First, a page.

Fisher, 114 F.3d at 1347.
If plaintiff fails to raise a triable issue of fact as to whether the defendant's offered explanation is pretextual, summary judgment in favor of defendant is appropriate. See Holt v. KMI-Continental, Inc., 95 F.3d 123, 132 (2d Cir.1996) (“In order to survive a motion for summary judgment, plaintiff must put forth adequate evidence to support a rational finding that the legitimate non-discriminatory reasons proffered by the employer were false, and that more likely than not the employee's sex or race was the real reason for the discharge.”), cert. denied, 520 U.S. 1228, 117 S.Ct. 1819, 137 L.Ed.2d 1027 (1997); de la Cruz v. New York City Human Resources Admin. Dep't of Soc. Servs., 82 F.3d 16, 20-22 (2d Cir.1996), petition for cert. filed, (U.S. July 10, 1996) (No. 96-5214); Woroski, 31 F.3d at 110.
Here, the asserted nondiscriminatory reason for hiring Foye rather than Scaria was Foye's superior qualifications for the job. Scaria has shown that he had more years of schooling than Foye. At the same time, it is undisputed that Foye had superior knowledge of IRS internal procedures, having worked at the IRS for seven years prior to being awarded the position (as compared to Scaria, who worked as a clerk-typist at the IRS for nine months prior to applying for the position). Furthermore, Foye had been a Supervisory Management Assistant, in which she was exposed to many of the areas of expertise required for the new position. She supervised a staff, reviewed monthly budget reports, prepared regional personnel reports, and became familiar with the fiscal, facilities, and personnel procedures of the IRS. As between experience and education, the IRS elected to value the first over the second in filling the job, and there is nothing to show that this value judgment was pretextual. See Dale v. Chicago Tribune Co., 797 F.2d 458, 464 (7th Cir.1986) (“This Court does not sit as a super-personnel department that reexamines an entity's business decisions.”) More broadly, there is nothing in the facts from which a reasonable finder of fact could imply pretext masking unlawful discrimination in the selection of Foye over Scaria. See Dister v. Continental Group, Inc., 859 F.2d 1108, 1114 (2d Cir.1988).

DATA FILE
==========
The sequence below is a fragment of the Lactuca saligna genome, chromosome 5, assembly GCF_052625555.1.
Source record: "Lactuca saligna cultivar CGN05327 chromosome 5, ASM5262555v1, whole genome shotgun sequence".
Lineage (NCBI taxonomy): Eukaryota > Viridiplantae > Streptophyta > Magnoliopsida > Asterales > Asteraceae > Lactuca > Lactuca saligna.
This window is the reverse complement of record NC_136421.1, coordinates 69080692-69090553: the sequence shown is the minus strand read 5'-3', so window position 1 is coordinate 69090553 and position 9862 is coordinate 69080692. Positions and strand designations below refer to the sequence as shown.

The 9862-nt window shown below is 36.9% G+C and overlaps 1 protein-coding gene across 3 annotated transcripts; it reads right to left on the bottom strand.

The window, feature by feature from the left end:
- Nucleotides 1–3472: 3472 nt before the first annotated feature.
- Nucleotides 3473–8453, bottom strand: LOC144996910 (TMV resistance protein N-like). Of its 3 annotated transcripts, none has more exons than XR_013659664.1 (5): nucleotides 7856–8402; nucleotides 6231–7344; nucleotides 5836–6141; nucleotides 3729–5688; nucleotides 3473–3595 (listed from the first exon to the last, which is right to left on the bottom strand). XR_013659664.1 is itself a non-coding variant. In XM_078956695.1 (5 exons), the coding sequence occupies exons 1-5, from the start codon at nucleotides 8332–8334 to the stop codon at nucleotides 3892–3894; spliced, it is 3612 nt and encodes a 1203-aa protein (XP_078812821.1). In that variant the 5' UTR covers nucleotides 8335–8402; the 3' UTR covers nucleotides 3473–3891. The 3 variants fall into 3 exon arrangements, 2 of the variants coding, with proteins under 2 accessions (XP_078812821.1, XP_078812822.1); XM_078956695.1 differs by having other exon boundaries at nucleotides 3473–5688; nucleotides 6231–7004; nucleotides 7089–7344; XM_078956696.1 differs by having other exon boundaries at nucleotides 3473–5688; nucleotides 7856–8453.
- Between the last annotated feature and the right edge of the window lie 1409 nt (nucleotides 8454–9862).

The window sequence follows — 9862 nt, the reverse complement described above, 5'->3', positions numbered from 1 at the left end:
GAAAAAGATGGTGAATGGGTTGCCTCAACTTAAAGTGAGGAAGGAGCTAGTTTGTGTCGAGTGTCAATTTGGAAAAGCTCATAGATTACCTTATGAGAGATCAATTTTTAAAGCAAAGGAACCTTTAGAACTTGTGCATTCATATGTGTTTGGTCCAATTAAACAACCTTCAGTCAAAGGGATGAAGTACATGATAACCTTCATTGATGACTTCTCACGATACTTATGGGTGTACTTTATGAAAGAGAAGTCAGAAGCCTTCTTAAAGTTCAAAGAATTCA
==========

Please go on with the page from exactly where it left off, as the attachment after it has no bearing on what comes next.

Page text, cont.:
Accordingly, the district court acted appropriately in granting summary judgment in favor of defendant. We have considered all of Scaria's remaining contentions, and have found them all to be without merit. The judgment of the district court is affirmed.
1. The four criteria were: (1) knowledge of fiscal, facilities, and personnel procedures; (2) ability to communicate effectively (orally and in writing); (3) ability to plan, organize, and prioritize; and (4) ability to research, analyze, and apply data. The position description stated that the position requires knowledge in several areas, including knowledge of the Regional Inspector's Office-in particular, its administrative programs and activities, work methods, and operating requirements.